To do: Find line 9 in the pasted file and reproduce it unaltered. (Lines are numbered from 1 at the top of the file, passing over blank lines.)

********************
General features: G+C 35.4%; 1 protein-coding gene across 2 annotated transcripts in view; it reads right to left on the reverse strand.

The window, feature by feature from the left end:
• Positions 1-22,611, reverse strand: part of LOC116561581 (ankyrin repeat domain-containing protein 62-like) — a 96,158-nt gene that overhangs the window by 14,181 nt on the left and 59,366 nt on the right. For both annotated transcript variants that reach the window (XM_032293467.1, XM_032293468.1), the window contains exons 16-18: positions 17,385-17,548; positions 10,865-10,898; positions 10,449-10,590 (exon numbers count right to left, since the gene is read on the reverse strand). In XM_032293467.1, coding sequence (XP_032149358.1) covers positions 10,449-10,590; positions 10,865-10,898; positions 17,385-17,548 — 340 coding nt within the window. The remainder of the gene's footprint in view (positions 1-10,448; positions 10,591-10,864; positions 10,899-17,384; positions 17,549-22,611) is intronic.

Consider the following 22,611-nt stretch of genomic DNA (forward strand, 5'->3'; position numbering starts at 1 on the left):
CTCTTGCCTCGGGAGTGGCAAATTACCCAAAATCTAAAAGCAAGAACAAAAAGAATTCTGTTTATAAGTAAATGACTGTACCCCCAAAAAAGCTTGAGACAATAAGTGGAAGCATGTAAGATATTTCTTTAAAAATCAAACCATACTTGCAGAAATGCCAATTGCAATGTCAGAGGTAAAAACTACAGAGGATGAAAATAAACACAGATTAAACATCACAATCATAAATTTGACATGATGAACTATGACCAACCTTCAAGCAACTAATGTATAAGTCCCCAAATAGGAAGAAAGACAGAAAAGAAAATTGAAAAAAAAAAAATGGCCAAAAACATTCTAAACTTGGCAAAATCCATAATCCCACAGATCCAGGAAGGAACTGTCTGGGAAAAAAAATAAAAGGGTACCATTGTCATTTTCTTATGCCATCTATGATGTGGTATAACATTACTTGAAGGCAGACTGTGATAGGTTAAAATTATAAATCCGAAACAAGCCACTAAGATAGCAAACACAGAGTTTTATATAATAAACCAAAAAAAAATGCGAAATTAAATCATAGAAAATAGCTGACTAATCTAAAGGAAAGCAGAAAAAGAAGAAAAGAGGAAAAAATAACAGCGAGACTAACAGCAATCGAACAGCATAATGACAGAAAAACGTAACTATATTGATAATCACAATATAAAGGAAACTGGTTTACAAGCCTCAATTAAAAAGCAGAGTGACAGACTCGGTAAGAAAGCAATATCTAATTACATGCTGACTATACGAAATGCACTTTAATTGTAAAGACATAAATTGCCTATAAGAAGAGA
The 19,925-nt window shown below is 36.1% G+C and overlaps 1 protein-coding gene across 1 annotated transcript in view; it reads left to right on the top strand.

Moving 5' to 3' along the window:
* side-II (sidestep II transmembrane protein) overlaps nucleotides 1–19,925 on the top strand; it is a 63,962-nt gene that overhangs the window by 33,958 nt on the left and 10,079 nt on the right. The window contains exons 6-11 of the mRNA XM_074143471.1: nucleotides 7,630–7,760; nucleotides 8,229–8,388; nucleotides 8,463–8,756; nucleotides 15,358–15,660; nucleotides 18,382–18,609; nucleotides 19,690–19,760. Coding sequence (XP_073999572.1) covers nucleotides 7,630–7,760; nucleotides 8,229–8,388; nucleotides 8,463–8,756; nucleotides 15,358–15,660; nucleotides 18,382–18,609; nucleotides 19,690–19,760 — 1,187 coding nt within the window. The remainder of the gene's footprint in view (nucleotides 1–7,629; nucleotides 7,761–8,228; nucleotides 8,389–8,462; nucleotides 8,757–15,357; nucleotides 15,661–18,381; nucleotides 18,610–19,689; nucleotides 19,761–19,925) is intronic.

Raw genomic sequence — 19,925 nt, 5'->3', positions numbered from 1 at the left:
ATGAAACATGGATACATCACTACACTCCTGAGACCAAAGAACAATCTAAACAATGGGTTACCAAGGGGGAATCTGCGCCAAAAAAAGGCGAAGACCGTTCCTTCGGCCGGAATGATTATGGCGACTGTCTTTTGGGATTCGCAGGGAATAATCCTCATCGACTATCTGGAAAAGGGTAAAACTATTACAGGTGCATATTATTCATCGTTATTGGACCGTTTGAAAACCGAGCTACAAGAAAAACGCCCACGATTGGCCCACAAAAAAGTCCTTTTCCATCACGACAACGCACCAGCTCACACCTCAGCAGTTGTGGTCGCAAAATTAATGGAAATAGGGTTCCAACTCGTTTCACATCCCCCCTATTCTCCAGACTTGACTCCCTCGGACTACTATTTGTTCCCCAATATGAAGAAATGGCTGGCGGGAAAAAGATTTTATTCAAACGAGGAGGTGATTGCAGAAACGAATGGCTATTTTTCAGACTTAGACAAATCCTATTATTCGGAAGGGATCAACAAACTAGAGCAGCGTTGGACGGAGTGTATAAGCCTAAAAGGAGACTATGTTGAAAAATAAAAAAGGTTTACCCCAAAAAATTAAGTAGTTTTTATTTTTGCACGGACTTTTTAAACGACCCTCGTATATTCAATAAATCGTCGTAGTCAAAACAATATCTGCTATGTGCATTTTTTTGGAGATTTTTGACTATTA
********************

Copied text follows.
Raw genomic sequence — 19,925 nt, 5'->3', positions numbered from 1 at the left: